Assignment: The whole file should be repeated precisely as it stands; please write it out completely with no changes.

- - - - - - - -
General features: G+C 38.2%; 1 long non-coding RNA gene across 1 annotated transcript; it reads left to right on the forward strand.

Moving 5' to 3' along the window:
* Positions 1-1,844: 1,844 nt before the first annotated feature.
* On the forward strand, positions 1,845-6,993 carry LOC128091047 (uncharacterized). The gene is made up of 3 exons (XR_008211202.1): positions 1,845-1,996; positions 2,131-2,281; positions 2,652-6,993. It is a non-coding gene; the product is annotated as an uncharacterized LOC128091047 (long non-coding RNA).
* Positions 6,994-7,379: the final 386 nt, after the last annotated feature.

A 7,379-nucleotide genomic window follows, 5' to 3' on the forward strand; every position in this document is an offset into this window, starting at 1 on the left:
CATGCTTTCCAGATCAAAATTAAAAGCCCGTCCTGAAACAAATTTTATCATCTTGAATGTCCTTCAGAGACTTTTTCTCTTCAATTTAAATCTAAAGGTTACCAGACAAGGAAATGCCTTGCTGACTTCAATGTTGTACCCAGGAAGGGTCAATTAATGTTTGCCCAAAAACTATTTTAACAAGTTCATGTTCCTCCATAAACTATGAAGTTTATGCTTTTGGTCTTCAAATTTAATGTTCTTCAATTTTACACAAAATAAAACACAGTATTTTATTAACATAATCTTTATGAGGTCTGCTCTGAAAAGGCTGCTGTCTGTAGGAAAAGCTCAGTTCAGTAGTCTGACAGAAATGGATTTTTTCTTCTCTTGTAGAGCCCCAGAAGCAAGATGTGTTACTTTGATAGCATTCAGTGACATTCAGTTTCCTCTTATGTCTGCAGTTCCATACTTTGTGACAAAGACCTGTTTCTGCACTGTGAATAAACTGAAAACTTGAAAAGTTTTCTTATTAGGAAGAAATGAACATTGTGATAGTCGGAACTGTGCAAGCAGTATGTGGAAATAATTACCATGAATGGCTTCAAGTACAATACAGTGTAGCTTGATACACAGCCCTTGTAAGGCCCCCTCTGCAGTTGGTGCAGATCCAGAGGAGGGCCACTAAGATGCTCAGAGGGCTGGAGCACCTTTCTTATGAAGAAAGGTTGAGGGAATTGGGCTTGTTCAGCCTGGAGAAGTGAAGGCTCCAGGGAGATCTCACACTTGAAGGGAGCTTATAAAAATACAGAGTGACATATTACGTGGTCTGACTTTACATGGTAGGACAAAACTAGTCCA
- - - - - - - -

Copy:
General features: G+C 38.2%; 1 long non-coding RNA gene across 1 annotated transcript; it reads left to right on the forward strand.

Moving 5' to 3' along the window:
* Positions 1-1,844: 1,844 nt before the first annotated feature.
* On the forward strand, positions 1,845-6,993 carry LOC128091047 (uncharacterized). The gene is made up of 3 exons (XR_008211202.1): positions 1,845-1,996; positions 2,131-2,281; positions 2,652-6,993. It is a non-coding gene; the product is annotated as an uncharacterized LOC128091047 (long non-coding RNA).
* Positions 6,994-7,379: the final 386 nt, after the last annotated feature.

A 7,379-nucleotide genomic window follows, 5' to 3' on the forward strand; every position in this document is an offset into this window, starting at 1 on the left:
CATGCTTTCCAGATCAAAATTAAAAGCCCGTCCTGAAACAAATTTTATCATCTTGAATGTCCTTCAGAGACTTTTTCTCTTCAATTTAAATCTAAAGGTTACCAGACAAGGAAATGCCTTGCTGACTTCAATGTTGTACCCAGGAAGGGTCAATTAATGTTTGCCCAAAAACTATTTTAACAAGTTCATGTTCCTCCATAAACTATGAAGTTTATGCTTTTGGTCTTCAAATTTAATGTTCTTCAATTTTACACAAAATAAAACACAGTATTTTATTAACATAATCTTTATGAGGTCTGCTCTGAAAAGGCTGCTGTCTGTAGGAAAAGCTCAGTTCAGTAGTCTGACAGAAATGGATTTTTTCTTCTCTTGTAGAGCCCCAGAAGCAAGATGTGTTACTTTGATAGCATTCAGTGACATTCAGTTTCCTCTTATGTCTGCAGTTCCATACTTTGTGACAAAGACCTGTTTCTGCACTGTGAATAAACTGAAAACTTGAAAAGTTTTCTTATTAGGAAGAAATGAACATTGTGATAGTCGGAACTGTGCAAGCAGTATGTGGAAATAATTACCATGAATGGCTTCAAGTACAATACAGTGTAGCTTGATACACAGCCCTTGTAAGGCCCCCTCTGCAGTTGGTGCAGATCCAGAGGAGGGCCACTAAGATGCTCAGAGGGCTGGAGCACCTTTCTTATGAAGAAAGGTTGAGGGAATTGGGCTTGTTCAGCCTGGAGAAGTGAAGGCTCCAGGGAGATCTCACACTTGAAGGGAGCTTATAAAAATACAGAGTGACATATTACGTGGTCTGACTTTACATGGTAGGACAAAACTAGTCCA